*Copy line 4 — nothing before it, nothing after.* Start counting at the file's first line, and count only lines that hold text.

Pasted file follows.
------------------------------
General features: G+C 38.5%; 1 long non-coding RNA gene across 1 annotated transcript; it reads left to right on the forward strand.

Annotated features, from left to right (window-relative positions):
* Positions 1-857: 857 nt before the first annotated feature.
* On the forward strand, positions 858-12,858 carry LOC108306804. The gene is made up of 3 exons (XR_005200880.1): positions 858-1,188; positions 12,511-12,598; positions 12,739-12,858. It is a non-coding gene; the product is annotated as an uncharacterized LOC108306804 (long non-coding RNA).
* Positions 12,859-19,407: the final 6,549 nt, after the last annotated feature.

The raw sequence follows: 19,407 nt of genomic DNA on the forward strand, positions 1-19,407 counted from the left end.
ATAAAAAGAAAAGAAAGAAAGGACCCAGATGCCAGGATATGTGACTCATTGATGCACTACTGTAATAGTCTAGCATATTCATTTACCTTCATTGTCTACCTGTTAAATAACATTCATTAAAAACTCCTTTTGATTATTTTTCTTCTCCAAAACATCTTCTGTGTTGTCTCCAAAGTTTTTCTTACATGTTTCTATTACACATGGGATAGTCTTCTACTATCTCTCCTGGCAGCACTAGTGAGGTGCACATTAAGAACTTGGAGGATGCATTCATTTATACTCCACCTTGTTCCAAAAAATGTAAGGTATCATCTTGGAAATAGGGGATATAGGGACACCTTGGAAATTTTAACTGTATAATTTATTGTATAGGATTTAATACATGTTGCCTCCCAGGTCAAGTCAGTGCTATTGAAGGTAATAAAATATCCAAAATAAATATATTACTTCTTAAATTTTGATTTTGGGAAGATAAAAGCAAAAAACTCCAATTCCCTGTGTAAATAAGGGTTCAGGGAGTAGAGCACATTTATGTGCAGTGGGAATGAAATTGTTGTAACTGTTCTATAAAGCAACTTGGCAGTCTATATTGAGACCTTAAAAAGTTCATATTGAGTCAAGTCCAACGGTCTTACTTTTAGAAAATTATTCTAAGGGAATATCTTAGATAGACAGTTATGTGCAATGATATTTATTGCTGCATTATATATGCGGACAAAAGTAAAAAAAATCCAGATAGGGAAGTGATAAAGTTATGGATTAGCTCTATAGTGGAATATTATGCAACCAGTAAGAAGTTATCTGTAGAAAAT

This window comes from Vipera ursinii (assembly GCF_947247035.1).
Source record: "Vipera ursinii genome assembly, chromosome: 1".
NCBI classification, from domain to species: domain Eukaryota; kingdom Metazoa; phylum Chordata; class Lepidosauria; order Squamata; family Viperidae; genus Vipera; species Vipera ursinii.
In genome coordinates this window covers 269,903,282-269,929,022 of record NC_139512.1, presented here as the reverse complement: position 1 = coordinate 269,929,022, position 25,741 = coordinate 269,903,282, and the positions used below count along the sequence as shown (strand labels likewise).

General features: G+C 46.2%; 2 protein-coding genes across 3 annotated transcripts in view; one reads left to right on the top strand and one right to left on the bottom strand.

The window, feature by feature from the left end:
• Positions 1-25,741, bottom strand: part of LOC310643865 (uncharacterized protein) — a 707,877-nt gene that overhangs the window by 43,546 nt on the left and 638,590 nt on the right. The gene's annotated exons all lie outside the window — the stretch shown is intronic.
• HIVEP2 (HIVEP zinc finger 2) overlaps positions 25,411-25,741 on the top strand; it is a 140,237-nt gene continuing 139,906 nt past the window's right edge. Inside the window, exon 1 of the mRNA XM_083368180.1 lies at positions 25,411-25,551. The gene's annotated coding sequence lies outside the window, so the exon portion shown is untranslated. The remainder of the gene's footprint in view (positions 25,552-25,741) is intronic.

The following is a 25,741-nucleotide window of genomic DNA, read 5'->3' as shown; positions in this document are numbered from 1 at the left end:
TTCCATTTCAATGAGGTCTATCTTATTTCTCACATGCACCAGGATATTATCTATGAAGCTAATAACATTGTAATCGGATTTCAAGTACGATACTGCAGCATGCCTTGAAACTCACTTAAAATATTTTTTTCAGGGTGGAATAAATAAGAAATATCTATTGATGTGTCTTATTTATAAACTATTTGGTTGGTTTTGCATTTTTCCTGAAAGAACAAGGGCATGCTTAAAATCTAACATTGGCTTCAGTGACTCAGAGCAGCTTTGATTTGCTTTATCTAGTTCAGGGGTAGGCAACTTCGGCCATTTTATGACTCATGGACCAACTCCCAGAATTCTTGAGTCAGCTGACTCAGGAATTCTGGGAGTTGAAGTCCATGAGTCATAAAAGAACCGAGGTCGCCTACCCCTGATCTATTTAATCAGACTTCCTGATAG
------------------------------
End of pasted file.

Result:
* On the forward strand, positions 858-12,858 carry LOC108306804. The gene is made up of 3 exons (XR_005200880.1): positions 858-1,188; positions 12,511-12,598; positions 12,739-12,858. It is a non-coding gene; the product is annotated as an uncharacterized LOC108306804 (long non-coding RNA).